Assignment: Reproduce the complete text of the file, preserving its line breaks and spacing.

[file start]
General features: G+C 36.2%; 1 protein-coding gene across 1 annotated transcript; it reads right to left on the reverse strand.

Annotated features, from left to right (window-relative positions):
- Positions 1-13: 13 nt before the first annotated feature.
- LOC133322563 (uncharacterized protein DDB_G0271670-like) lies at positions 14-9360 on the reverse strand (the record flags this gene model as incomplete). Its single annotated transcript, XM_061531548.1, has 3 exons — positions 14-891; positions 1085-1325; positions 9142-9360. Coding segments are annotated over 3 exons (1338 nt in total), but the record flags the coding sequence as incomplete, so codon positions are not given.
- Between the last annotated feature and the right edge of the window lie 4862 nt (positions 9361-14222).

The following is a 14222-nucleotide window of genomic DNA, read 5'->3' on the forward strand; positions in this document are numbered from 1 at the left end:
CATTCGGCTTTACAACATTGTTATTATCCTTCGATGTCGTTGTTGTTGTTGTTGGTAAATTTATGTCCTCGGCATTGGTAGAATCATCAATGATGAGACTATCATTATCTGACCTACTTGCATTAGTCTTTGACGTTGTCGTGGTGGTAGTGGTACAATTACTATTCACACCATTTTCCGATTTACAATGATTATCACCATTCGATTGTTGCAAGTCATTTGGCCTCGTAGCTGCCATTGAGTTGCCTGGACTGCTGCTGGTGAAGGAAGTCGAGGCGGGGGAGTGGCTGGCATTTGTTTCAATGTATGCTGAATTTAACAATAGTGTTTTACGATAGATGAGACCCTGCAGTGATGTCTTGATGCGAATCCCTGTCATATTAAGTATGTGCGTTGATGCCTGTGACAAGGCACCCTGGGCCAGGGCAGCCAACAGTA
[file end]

General features: G+C 36.2%; 1 protein-coding gene across 1 annotated transcript; it reads right to left on the reverse strand.

Annotated features, from left to right (window-relative positions):
- Positions 1-13: 13 nt before the first annotated feature.
- LOC133322563 (uncharacterized protein DDB_G0271670-like) lies at positions 14-9360 on the reverse strand (the record flags this gene model as incomplete). Its single annotated transcript, XM_061531548.1, has 3 exons — positions 14-891; positions 1085-1325; positions 9142-9360. Coding segments are annotated over 3 exons (1338 nt in total), but the record flags the coding sequence as incomplete, so codon positions are not given.
- Between the last annotated feature and the right edge of the window lie 4862 nt (positions 9361-14222).

The following is a 14222-nucleotide window of genomic DNA, read 5'->3' on the forward strand; positions in this document are numbered from 1 at the left end:
CATTCGGCTTTACAACATTGTTATTATCCTTCGATGTCGTTGTTGTTGTTGTTGGTAAATTTATGTCCTCGGCATTGGTAGAATCATCAATGATGAGACTATCATTATCTGACCTACTTGCATTAGTCTTTGACGTTGTCGTGGTGGTAGTGGTACAATTACTATTCACACCATTTTCCGATTTACAATGATTATCACCATTCGATTGTTGCAAGTCATTTGGCCTCGTAGCTGCCATTGAGTTGCCTGGACTGCTGCTGGTGAAGGAAGTCGAGGCGGGGGAGTGGCTGGCATTTGTTTCAATGTATGCTGAATTTAACAATAGTGTTTTACGATAGATGAGACCCTGCAGTGATGTCTTGATGCGAATCCCTGTCATATTAAGTATGTGCGTTGATGCCTGTGACAAGGCACCCTGGGCCAGGGCAGCCAACAGTA